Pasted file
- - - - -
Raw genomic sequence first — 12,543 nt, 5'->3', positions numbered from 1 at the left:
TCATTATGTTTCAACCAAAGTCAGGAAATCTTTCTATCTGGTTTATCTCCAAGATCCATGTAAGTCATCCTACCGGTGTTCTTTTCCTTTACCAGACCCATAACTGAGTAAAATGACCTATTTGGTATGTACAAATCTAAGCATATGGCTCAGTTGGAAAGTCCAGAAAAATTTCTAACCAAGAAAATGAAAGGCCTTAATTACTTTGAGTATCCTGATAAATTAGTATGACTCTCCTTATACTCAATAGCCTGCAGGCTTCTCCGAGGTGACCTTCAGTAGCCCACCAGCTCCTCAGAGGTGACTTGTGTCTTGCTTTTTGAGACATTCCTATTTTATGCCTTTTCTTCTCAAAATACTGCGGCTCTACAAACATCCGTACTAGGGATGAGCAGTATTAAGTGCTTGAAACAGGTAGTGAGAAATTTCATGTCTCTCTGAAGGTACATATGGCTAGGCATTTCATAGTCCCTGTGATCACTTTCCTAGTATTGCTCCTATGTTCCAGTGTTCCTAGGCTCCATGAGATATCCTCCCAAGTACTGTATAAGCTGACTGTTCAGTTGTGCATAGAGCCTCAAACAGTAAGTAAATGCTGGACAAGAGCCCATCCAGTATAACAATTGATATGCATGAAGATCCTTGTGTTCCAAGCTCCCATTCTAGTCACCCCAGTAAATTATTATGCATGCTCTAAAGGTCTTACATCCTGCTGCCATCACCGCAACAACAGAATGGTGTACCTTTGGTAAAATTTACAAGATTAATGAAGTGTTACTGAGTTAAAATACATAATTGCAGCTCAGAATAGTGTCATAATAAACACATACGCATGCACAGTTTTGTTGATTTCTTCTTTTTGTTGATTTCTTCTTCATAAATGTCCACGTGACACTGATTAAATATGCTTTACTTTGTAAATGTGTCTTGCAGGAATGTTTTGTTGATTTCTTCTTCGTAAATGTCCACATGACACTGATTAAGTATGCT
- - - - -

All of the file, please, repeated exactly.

Raw genomic sequence first — 12,543 nt, 5'->3', positions numbered from 1 at the left:
TCATTATGTTTCAACCAAAGTCAGGAAATCTTTCTATCTGGTTTATCTCCAAGATCCATGTAAGTCATCCTACCGGTGTTCTTTTCCTTTACCAGACCCATAACTGAGTAAAATGACCTATTTGGTATGTACAAATCTAAGCATATGGCTCAGTTGGAAAGTCCAGAAAAATTTCTAACCAAGAAAATGAAAGGCCTTAATTACTTTGAGTATCCTGATAAATTAGTATGACTCTCCTTATACTCAATAGCCTGCAGGCTTCTCCGAGGTGACCTTCAGTAGCCCACCAGCTCCTCAGAGGTGACTTGTGTCTTGCTTTTTGAGACATTCCTATTTTATGCCTTTTCTTCTCAAAATACTGCGGCTCTACAAACATCCGTACTAGGGATGAGCAGTATTAAGTGCTTGAAACAGGTAGTGAGAAATTTCATGTCTCTCTGAAGGTACATATGGCTAGGCATTTCATAGTCCCTGTGATCACTTTCCTAGTATTGCTCCTATGTTCCAGTGTTCCTAGGCTCCATGAGATATCCTCCCAAGTACTGTATAAGCTGACTGTTCAGTTGTGCATAGAGCCTCAAACAGTAAGTAAATGCTGGACAAGAGCCCATCCAGTATAACAATTGATATGCATGAAGATCCTTGTGTTCCAAGCTCCCATTCTAGTCACCCCAGTAAATTATTATGCATGCTCTAAAGGTCTTACATCCTGCTGCCATCACCGCAACAACAGAATGGTGTACCTTTGGTAAAATTTACAAGATTAATGAAGTGTTACTGAGTTAAAATACATAATTGCAGCTCAGAATAGTGTCATAATAAACACATACGCATGCACAGTTTTGTTGATTTCTTCTTTTTGTTGATTTCTTCTTCATAAATGTCCACGTGACACTGATTAAATATGCTTTACTTTGTAAATGTGTCTTGCAGGAATGTTTTGTTGATTTCTTCTTCGTAAATGTCCACATGACACTGATTAAGTATGCT